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Henry Havelock Stewart

Bibliography: Library of Congress. "Pioneering the Upper Midwest: Books from Michigan, Minnesota, and Wisconsin, ca. 1820-1910." Washington: Library of Congress, 1999. Aiken, Andrew J. "Men of Progress, Wisconsin." Milwaukee, WI: Evening Wisconsin Co., 1897. p. 514

STEWART, Henry Havelock, a resident of West Superior and treasurer of Douglas county, was born at Breadalbane, Ontario, September 6th, 1864, the son of Peter A. and Annie McLaren Stewart. Peter A. Stewart has been sessional clerk of the house of commons at Ottawa, Ontario, for the past thirty years, and is "the son of John Stewart, who was the son of Peter, who was the son of another Peter, who was the son of John Roy Stewart. They were of the royal Stewarts of Garth, descended from the Wolf of Badenoch and the duke of Albany, the king's brother. H. H. Stewart's grandfather was born in the parish of Kenmore at Loch Tayside, Scotland, and emigrated with his parents to Ontario about 1808, when five years of age. John Roy Stewart was a celebrated character in his day. He fought with the duke of Cumberland, to whom he was personally known, in Germany; and against him and for Prince Charles Edward in 1745 and 1746. The battle of Culloden was a crusher to him as well as to many others, whose chief inheritance thereafter was poverty." It will be seen, therefore, that the family were all of Highland Scotch descent.

H. H. Stewart was educated in the common schools of Ontario, which at that time were of an inferior order, the teacher's chief accomplishment being the ability to inflict corporal punishment with straps, sticks and switches. He ran away from a school of this kind when seven years old, walking sixteen miles into the country, dragging with him a younger brother. He did not enjoy going to school until he was twelve years of age. He wanted to work for himself when ten years old, and resolved to get away from home, and did go when sixteen years old, and has never stayed at home since. He was stubborn and caused his parents much trouble to control him. He also attended the Ontario Business College at Belleville. After this he went to Saginaw, Mich., in April, 1883, where he worked at handling coal, rock, etc., in the hold of a vessel, piled lumber and worked in the woods. In August, 1884, he went to Chippewa Falls, Wis., where his first job was as cook's helper. His next was laying ties and iron on the railroad from Chippewa Falls to St. Paul. After that he worked in lumber camps, on river drives and then as tally man at the Beef Slough boom. Then he became delivery man for a meat market, later book-keeper, and next clerk in a grocery. In short, he showed his willingness to do anything by which he could make an honest living. In 1887 he went to Superior, and was book-keeper for a meat market there; and afterwards he was book-keeper for several years for Rhodes Brothers, street, dock and railroad contractors. During these years the firm changed several times, and finally Mr. Stewart became the junior partner, the firm being Rhodes & Stewart. Their work was mostly railroad construction, on the Duluth, S. S. & A., the Great Northern, the Northern Pacific and the Superior Terminal railways. At this time he was taken sick with typhoid fever, and was confined to his room for nearly a year, during which most of his property was swept away by the expenses involved in his sickness and his inability to look after his interests. Upon his recovery, however, he set to work again to repair his losses, taking the position of book-keeper for the Lake Superior Logging Railway company. In the spring of 1894 he was appointed assistant city treasurer, which office he held until elected county treasurer in November, 1896.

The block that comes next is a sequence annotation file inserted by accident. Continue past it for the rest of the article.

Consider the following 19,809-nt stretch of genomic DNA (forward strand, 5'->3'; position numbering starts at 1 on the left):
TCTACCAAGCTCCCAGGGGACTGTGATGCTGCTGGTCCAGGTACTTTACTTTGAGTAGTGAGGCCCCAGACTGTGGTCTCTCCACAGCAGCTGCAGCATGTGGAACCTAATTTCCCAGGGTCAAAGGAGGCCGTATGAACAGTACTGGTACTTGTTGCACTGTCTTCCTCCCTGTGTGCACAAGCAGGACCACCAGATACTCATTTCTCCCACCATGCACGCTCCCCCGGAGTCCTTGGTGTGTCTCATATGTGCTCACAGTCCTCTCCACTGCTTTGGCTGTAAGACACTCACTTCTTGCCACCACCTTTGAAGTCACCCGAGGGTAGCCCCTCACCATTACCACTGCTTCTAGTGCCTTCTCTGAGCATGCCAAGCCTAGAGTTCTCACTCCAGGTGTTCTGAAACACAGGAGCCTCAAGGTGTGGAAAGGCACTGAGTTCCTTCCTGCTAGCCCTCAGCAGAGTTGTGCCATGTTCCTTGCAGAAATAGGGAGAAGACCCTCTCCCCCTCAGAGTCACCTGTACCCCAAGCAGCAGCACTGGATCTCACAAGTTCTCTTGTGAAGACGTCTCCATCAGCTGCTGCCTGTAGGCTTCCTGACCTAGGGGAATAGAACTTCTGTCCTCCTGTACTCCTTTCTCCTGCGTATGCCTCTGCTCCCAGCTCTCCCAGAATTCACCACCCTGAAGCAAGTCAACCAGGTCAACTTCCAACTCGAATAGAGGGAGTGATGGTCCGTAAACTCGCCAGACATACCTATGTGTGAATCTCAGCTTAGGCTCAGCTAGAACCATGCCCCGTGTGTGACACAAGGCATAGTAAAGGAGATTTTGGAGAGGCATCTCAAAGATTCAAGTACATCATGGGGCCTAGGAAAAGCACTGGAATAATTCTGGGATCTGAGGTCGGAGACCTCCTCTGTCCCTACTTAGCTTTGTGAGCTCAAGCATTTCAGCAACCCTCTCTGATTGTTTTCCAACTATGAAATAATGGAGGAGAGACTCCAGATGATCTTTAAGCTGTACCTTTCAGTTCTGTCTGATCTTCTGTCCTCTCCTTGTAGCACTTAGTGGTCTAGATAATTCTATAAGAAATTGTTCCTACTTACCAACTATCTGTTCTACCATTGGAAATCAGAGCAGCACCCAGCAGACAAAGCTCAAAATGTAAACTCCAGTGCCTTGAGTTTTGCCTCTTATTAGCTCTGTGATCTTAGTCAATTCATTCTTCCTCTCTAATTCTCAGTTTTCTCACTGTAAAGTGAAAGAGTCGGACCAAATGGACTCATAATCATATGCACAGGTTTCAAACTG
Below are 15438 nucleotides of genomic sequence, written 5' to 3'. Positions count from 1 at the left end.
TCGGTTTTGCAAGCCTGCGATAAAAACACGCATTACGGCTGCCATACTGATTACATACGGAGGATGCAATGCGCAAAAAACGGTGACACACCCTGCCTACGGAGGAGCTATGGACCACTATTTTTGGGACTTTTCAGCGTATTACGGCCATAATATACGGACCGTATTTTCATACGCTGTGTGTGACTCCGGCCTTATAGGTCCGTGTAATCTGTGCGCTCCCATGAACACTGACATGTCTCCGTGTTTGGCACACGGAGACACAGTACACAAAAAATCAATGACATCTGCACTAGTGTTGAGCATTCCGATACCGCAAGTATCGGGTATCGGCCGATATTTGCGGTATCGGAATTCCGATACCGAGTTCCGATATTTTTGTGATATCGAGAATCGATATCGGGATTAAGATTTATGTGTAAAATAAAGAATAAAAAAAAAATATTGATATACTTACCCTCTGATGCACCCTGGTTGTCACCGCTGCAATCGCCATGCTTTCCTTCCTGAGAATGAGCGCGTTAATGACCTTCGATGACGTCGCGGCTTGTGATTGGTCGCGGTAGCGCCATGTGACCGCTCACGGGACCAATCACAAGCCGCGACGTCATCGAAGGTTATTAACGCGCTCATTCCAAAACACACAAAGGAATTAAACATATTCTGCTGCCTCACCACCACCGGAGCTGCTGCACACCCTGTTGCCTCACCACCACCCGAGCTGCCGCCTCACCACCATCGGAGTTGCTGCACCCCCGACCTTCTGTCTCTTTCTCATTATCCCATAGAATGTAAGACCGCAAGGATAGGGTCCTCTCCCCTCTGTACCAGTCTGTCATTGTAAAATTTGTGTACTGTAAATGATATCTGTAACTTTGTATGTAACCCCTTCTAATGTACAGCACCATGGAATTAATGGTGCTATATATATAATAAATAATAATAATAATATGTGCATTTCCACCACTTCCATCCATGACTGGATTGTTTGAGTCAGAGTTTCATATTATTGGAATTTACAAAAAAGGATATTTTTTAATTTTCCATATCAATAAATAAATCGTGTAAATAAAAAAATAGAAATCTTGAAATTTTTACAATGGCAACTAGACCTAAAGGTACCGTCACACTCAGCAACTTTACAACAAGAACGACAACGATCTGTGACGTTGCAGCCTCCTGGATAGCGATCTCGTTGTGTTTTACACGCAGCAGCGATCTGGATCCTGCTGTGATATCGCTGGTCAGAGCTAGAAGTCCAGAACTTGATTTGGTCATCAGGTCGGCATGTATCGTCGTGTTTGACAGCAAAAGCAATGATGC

Mr. Stewart was married on the 27th of June, 1894, to Jessie C. McLaren of Chippewa Falls, Wis., who is the daughter of a prominent lumberman of that city.

Mr. Stewart has always been a Republican, and has done what a citizen may honorably do for the success of the party which he has espoused. He is prompt and energetic, accurate in the discharge of his official duties, is genial and courteous in manner, a very popular official and enterprising citizen, as all the leading men of Superior seem to be. He joined the Odd Fellows Lodge in 1888, and [p.515] afterward the various branches subordinate. He has been twice noble grand, twice chief patriarch and twice captain. He was district deputy grand master; joined the State Grand Lodge and was several times representative therein. He instituted Oak Lodge, No. 340, of the order.

Whatever success Mr. Stewart has attained is due entirely to his own energy and untiring exertion. His life so far is a striking illustration of what a young man can accomplish if he is industrious, economical and honest, and is inspired by a worthy ambition. In view of what he has already attained his friends may reasonably and confidently anticipate for him a very successful and distinguished career.


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